If I invest £100,000 in the stock market, and assume, for the sake of argument, they rise in price 100% in a year. I then sell £24,600 worth in the subsequent year. I haven't used any of my UK capital gains allowance for the year 2020/21.

If I've made 100% and I take out £24,600, does that mean that £12,300 counts as my original money, and £12,300 then is counted as profit/capital gains? In which case: I've withdrawn my capital gains allowance (£12.3k) and don't pay any tax that year? Or does the £24,600 count as all profit, so I then pay tax on the remaining £12.3k? Essentially I'd like to know: how is the money seen in terms of the tax man in this kind of scenario?

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    Welcome MrMeeseeks. You'll need to clarify two things here to get an answer: (i) “see a return” – do you mean a capital appreciation based on the share price (while you still own the shares), or dividends, or selling the shares? (ii) "take out" – do you mean selling the shares, withdrawing cash from your brokerage account, both, or something different? Jul 13, 2020 at 9:29
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    Hi Mark, thanks for the request for clarification & sorry about the confusion. i) yes, I mean purely capital appreciation. So each stock was worth £1 when I bought it, now it's worth £2. No dividends or other stuff ii) I mean selling the shares worth the amount stated.
    – MrMeeseeks
    Jul 17, 2020 at 11:40
  • MrMee when a comment ask for clarification, it is recommended to add the clarification to the question rather than in a comment. Nevertheless, thanks for the additional information.
    – prl
    Jul 18, 2020 at 21:27

2 Answers 2


To expand slightly on carrdelling's answer...

(For the moment, I'll assume your original £100,000 was invested in a single "thing": e.g. the shares of one company or a single mutual fund etc.).

If, after a year, your investment has doubled in value and you sell £24,600 worth of that "thing" then you will not pay any Capital Gains Tax. The original value would have been £12,300, so you've made a Capital Gain of £12,300. Because this exactly matches your allowance, no tax would be due.

Of course, if you were to sell any more in the same financial year, because you have now "used up" you tax-free allowance, you will pay CGT on the total gain. Note also that the gain is unlikely to remain 50% of what you sell for... the gain is the difference between the price when you bought the "thing" and the price when you sell.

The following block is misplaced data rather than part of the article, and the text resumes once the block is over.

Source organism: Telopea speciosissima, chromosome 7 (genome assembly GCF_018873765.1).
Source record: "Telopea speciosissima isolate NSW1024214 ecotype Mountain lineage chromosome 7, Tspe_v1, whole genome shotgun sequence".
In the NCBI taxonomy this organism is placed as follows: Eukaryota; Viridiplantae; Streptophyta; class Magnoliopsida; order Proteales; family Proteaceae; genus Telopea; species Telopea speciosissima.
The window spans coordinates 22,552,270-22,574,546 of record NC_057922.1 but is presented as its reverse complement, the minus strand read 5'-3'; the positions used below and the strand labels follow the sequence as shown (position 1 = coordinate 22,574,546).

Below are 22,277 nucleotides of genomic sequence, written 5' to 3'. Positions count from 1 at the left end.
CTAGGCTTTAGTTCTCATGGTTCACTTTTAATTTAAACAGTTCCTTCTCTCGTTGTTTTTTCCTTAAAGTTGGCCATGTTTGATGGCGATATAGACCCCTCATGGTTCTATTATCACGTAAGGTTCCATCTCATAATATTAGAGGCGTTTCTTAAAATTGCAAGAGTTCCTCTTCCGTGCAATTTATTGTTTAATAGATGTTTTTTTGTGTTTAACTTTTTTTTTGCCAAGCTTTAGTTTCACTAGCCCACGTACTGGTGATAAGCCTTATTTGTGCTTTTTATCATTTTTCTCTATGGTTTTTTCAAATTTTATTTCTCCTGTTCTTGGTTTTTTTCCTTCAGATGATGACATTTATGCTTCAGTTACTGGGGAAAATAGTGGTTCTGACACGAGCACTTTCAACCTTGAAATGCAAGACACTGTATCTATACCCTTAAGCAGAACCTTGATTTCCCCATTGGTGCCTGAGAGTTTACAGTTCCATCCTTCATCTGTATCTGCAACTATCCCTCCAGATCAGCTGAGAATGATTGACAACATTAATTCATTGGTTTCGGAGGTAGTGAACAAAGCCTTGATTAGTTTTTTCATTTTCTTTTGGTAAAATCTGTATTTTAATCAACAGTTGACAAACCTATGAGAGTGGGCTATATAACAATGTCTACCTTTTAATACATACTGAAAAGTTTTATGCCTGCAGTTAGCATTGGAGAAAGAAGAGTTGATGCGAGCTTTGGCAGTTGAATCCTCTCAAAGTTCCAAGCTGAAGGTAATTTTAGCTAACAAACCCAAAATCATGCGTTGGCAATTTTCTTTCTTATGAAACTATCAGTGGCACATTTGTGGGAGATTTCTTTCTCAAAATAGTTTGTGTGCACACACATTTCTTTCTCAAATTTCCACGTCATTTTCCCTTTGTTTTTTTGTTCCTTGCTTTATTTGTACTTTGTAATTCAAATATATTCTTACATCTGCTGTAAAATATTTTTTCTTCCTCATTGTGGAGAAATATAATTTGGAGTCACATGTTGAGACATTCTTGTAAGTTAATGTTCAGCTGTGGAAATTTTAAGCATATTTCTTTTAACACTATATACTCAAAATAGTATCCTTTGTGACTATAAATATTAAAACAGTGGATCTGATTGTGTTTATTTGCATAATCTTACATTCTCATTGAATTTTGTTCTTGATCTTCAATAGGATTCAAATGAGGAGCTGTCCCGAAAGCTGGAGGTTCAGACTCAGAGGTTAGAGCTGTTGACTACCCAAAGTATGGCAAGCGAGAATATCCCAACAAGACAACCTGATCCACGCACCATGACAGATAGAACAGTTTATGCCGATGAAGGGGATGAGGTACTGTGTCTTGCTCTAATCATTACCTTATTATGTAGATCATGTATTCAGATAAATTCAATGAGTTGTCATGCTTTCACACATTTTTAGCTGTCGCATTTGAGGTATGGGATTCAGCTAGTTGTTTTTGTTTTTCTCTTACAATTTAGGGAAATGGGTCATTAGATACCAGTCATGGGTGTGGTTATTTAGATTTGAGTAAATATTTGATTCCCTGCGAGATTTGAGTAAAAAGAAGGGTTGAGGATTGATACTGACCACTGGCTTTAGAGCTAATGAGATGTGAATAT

If your original investment was not a "single thing" (and the general advice is you shouldn't put "all your eggs in one basket"), then things will usually be a little more complicated.

With a "basket" of 10 different shares, even if collectively they have doubled in value, it would be very unlikely that all 10 shares have exactly doubled in value. Some may have risen by 120% (more than doubled), some may "only" have risen 50% and some may have fallen to 80% of their original value.

For each type of share you need to determine the value when you sold it, and the value when you originally bought it. The difference between the two is the capital gain (or loss). Add together the gains/losses for each share you sell, and that total will be your total capital gain.

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    And to clarify: withdrawing cash (or not) from the broker account has nil effect on your CGT liability. It's just as TripeHound has described here, i.e. the crystallisation of your gain, minus the capital gains personal allowance. Of course, if your shares are held in an ISA or SIPP however, they are capital gains tax free. Jul 23, 2020 at 17:35

You pay taxes when you materialise your gains, i.e., when you sell your shares. If you invest today £100,000 in shares of GREAT, and then tomorrow the price of GREAT doubles, you still haven't realised any gains (so you pay nothing).

However, if tomorrow (after seeing the price doubled) you decide to sell everything, you would have made £100,000 capital gains. These £100,000 are taxed, but because you have an unused allowance of £12,300, then you only pay taxes on the other £87,300.

  • I think the question is about what happens if the OP only sells some of their purchase. Jul 18, 2020 at 14:51
  • Even in that case, the answer is still the same - tax is calculated over the portion he sells. E.g., if he sells half of his shares, gains would be £50k, minus £12.3k of allowance, would have to pay CGT on the other £37.800 Jul 19, 2020 at 15:46
  • Right - but your answer itself doesn't explain that (plus there are some nuances with different assets as the other answer explains). Jul 19, 2020 at 16:20

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